Social change happens most effectively when cross-generational coalitions tap into both the wisdom of the elders and the passion of the young. That requires being willing to listen on the part of the young and a willingness to pass the baton on to the next generation by the elders.
I believe that the ugliness we see from people like Cornel West towards our President can be best understood by his unwillingness to let go of his role as a Fighter and pass the baton onto the next generation. By doing so, he is depriving them of the wisdom he might otherwise share.
I've posted this quote before. But to me, it captures exactly the kind of awareness that is required for a passing of the baton. Here is Rev. Gordon Stewart (a Fighter) reflecting on his reaction to the first inauguration of President Obama.
They are strange tears, like none other I have ever felt. It confuses me. I wonder what they're about. It feels like joy. A joy I have not felt for a long time. Joy... and hope... that something really new is happening. Joy that all the struggles and all the marches that wore holes in my generation's shoes on behalf of civil rights and peace have brought us to this indescribably holy moment that transcends the old divisions.Each generation must take on the battles of their time. And it doing so - are likely to bear the scars that can become a prison if not released to the passion of the next generation. When we won't let go, they become the seeds of anger and cynicism. Rev. Stewart was able to release himself from that prison by recognizing the grief - and almost simultaneously opening himself up to the joy and hope of the next generation. That's what it means to pass the baton.
For sure, the tears that rise up in me are tears of joy. But they're also about something else. They feel like the convulsing sobs of a prisoner released from prison. They come from a hidden well of poison -- the well of deep grief stuffed away over all the years because of all the marches, all the beatings, all the blood, the well of buried anger -- the silent tears of grief over the America we had almost lost.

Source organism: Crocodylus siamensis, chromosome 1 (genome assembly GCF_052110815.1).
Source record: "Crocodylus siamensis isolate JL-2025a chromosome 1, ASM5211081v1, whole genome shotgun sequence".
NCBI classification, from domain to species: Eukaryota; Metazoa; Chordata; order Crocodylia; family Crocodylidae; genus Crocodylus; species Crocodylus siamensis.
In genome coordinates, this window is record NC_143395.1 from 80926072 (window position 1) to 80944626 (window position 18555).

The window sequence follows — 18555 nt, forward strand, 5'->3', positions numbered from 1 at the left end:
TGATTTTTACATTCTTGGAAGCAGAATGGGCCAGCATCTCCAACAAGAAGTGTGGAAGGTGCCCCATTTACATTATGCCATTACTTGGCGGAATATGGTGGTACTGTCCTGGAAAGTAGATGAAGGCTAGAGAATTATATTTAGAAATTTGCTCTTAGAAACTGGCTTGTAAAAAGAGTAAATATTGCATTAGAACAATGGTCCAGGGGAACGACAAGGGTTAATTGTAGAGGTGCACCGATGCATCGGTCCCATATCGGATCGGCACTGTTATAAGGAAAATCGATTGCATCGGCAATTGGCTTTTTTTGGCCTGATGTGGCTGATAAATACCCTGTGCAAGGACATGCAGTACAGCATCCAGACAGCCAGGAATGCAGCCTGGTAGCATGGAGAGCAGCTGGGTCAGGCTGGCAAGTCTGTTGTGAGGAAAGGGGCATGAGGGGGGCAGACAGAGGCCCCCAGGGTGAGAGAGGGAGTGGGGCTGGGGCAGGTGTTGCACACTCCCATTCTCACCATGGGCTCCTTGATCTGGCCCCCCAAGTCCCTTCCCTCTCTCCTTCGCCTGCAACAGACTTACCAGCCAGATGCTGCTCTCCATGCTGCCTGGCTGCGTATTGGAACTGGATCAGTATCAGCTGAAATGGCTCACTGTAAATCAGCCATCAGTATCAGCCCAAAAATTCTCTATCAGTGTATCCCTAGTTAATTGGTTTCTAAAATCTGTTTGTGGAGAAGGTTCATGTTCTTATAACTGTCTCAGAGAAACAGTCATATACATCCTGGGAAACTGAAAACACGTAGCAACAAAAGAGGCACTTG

Then I realize: Only the appearance of joy and hope can release such deep grief. It was the joy on Yo-Yo Ma's face that finally released the poison locked inside my soul. It is the joy and hope of a new generation that's able to take us where my generation cannot -- free of the taint of sore feet and scars and old grudges the new President says we must move past.
We are in the era of the Dreamers. Rather than the post-racial world some predicted, the struggle continues as the dying beast lashes out in its death throes. But it won't be long now until the Believers are ready to take up the cause and face their own unique challenges.
One of the reasons I wanted to include Ella Baker in the list of fighters is that - as much as anyone - she understood the importance of passing the baton. Here's Ella's Song...